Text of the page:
A "Short Term" Increase in the Debt Ceiling
4:37 PM, Dec 15, 2009 • By MATTHEW CONTINETTI
Let's say the health care debate is resolved, one way or another, by the end of the year. Which issues will dominate 2010? The top candidates at the moment are jobs and the deficit. On jobs, President Obama laid out his thoughts in a speech last week to the Brookings Institution.
On the deficit, it looks like House Democrats are bowing to pressure from deficit hawks and will pass a short-term increase in the debt ceiling, rather than the permanent large increase they were hoping for. The shift, Paul Kane reports, came about because "conservative House Democrats had been demanding, in exchange for their votes to support a large debt limit increase, a law that would force new spending on government programs to be offset by other cuts in federal spending or increases in taxes or fees." That was too much for the Democratic leadership, it seems.
The two issues are related, of course. Keynesians like Paul Krugman and Joseph Stiglitz believe the only way to create new jobs and spur employment is through direct government spending. But such spending would create even larger deficits and add to an already high national debt. The headwinds against such drastic spending increases are too strong, as evidenced by Pelosi and Hoyer's capitulation on the debt ceiling vote. Unfortunately for the Democrats, therefore, the likely outcome is political gridlock, an unemployment rate higher than the one on Election Day 2008, and gains for Republicans in next year's midterm elections.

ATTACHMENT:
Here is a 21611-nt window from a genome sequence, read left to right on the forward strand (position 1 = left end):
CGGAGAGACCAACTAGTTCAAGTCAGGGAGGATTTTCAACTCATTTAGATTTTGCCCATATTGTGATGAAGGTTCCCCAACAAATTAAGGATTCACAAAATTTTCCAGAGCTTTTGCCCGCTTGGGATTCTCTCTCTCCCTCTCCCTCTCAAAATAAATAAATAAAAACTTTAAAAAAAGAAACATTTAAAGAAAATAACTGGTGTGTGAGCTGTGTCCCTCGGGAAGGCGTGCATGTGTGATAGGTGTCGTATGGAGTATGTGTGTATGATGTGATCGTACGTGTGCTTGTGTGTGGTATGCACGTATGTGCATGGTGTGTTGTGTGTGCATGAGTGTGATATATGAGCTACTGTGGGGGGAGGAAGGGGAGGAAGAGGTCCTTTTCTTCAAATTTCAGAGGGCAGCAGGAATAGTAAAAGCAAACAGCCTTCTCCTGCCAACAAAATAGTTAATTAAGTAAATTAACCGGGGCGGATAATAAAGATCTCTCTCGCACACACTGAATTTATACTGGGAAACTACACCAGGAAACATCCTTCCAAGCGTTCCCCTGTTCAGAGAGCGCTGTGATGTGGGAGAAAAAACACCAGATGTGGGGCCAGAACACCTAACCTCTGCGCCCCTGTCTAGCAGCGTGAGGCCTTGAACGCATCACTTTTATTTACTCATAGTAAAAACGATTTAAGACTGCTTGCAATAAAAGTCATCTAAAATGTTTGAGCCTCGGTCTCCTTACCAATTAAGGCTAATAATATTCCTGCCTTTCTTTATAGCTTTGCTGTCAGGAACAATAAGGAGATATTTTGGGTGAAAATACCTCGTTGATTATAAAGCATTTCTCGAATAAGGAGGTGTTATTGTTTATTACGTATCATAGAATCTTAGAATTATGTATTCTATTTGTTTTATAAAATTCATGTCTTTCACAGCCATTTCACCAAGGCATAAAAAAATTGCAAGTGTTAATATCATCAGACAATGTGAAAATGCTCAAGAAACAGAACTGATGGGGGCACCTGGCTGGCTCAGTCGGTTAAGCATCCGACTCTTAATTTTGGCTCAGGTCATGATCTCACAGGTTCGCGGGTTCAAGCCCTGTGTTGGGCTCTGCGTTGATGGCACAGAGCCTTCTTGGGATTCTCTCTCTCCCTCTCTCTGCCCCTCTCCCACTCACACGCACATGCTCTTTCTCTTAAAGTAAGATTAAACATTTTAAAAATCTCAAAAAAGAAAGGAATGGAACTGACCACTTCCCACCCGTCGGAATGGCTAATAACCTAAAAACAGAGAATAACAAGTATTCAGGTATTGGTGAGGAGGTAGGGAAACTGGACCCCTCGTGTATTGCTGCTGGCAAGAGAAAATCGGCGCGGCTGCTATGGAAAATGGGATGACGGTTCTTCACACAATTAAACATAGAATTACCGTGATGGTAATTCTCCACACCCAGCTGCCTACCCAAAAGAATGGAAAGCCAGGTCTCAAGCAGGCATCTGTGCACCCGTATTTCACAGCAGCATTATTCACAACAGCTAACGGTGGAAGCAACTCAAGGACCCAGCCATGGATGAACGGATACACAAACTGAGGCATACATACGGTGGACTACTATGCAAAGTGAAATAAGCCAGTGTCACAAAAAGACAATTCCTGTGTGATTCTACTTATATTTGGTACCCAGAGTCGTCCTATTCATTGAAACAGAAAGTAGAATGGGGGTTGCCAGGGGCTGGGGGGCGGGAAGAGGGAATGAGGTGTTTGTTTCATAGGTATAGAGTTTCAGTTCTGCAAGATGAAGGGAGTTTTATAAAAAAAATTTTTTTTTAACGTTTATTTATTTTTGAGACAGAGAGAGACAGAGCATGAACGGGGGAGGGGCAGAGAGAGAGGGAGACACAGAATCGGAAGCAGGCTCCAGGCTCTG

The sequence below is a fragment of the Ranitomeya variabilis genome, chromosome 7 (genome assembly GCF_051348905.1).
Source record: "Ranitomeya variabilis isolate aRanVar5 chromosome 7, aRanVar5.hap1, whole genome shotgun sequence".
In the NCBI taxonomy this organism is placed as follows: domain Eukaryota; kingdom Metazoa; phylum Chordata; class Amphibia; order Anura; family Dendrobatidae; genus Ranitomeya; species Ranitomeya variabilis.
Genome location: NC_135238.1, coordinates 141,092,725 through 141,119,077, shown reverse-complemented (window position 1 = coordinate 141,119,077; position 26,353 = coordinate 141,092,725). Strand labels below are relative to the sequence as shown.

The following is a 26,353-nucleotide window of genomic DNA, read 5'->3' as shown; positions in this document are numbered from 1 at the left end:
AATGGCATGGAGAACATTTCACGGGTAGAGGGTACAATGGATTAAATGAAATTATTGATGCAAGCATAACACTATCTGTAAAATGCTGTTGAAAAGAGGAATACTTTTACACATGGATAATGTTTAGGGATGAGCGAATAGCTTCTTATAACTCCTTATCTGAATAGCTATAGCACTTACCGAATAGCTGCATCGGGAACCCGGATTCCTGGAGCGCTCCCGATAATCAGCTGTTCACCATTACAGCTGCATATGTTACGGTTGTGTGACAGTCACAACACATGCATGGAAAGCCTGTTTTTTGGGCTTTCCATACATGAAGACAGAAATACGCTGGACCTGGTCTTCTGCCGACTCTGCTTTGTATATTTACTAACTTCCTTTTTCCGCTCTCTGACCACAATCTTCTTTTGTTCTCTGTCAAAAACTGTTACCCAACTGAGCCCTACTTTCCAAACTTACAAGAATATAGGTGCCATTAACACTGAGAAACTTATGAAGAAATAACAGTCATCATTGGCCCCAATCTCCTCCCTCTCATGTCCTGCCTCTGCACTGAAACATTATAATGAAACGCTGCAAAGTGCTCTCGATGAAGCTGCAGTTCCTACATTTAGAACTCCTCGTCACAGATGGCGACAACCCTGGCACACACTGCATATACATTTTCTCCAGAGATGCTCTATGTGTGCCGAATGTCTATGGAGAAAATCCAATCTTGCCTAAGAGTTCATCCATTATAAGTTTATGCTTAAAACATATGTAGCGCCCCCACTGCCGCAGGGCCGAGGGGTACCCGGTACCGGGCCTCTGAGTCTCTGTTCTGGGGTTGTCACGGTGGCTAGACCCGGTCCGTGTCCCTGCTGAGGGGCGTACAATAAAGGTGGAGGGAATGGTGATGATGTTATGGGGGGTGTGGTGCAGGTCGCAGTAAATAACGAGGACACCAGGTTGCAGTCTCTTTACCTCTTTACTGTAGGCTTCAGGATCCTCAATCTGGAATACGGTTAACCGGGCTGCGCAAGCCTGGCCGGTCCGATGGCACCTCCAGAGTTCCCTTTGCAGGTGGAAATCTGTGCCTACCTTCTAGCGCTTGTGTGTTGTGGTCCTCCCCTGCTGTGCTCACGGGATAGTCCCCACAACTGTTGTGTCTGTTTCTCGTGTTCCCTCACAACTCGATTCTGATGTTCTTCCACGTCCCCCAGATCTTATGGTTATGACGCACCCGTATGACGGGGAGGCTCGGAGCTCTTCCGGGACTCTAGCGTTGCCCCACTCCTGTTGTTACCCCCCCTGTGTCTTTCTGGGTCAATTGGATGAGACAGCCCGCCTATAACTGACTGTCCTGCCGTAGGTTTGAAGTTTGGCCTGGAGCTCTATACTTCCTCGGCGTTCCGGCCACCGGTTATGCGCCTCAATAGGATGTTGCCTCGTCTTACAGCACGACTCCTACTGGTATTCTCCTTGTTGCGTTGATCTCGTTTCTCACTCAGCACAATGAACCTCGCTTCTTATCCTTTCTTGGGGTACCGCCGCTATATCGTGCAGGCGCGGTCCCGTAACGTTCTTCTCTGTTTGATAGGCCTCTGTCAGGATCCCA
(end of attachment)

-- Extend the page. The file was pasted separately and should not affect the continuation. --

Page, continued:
If the Democrats were smart, they would read Greg Mankiw's op-ed in the Sunday Times, where he points out that "successful stimulus relies almost entirely on cuts in business and income taxes. Failed stimulus relies mostly on increases in government spending." Shoving money out the door to select interest groups, Mankiw says, has a negative effect on private spending and investment. The number of government jobs increases. But the number of start-up companies that promote growth does not.
A "second stimulus" of tax cuts on capital gains, corporations, and employer payrolls would add to the deficit, for sure. But it would also be more likely to return the American economy to a place where the president and Congress could enact sensible tax and spending policies. The alternative is to persist in spending programs and temporary tax cuts and rebates, suffer through a "jobless recovery," and hope that the American jobs engine restarts on its own.